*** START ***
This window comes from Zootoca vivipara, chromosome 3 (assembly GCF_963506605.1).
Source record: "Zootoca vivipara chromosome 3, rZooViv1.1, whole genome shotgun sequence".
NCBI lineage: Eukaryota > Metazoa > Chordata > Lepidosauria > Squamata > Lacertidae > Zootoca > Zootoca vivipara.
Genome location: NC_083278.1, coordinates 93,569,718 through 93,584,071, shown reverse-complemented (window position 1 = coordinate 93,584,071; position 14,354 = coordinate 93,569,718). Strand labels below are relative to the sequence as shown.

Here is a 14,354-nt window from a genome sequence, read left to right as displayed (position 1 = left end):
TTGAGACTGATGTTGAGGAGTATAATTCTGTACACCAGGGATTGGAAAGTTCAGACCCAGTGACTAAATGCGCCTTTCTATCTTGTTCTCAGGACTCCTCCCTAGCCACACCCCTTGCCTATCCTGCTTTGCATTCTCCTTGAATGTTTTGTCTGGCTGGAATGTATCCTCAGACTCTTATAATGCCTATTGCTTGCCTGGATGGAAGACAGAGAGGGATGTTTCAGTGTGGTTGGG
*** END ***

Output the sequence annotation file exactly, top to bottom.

This window comes from Zootoca vivipara, chromosome 3 (assembly GCF_963506605.1).
Source record: "Zootoca vivipara chromosome 3, rZooViv1.1, whole genome shotgun sequence".
NCBI lineage: Eukaryota > Metazoa > Chordata > Lepidosauria > Squamata > Lacertidae > Zootoca > Zootoca vivipara.
Genome location: NC_083278.1, coordinates 93,569,718 through 93,584,071, shown reverse-complemented (window position 1 = coordinate 93,584,071; position 14,354 = coordinate 93,569,718). Strand labels below are relative to the sequence as shown.

Here is a 14,354-nt window from a genome sequence, read left to right as displayed (position 1 = left end):
TTGAGACTGATGTTGAGGAGTATAATTCTGTACACCAGGGATTGGAAAGTTCAGACCCAGTGACTAAATGCGCCTTTCTATCTTGTTCTCAGGACTCCTCCCTAGCCACACCCCTTGCCTATCCTGCTTTGCATTCTCCTTGAATGTTTTGTCTGGCTGGAATGTATCCTCAGACTCTTATAATGCCTATTGCTTGCCTGGATGGAAGACAGAGAGGGATGTTTCAGTGTGGTTGGG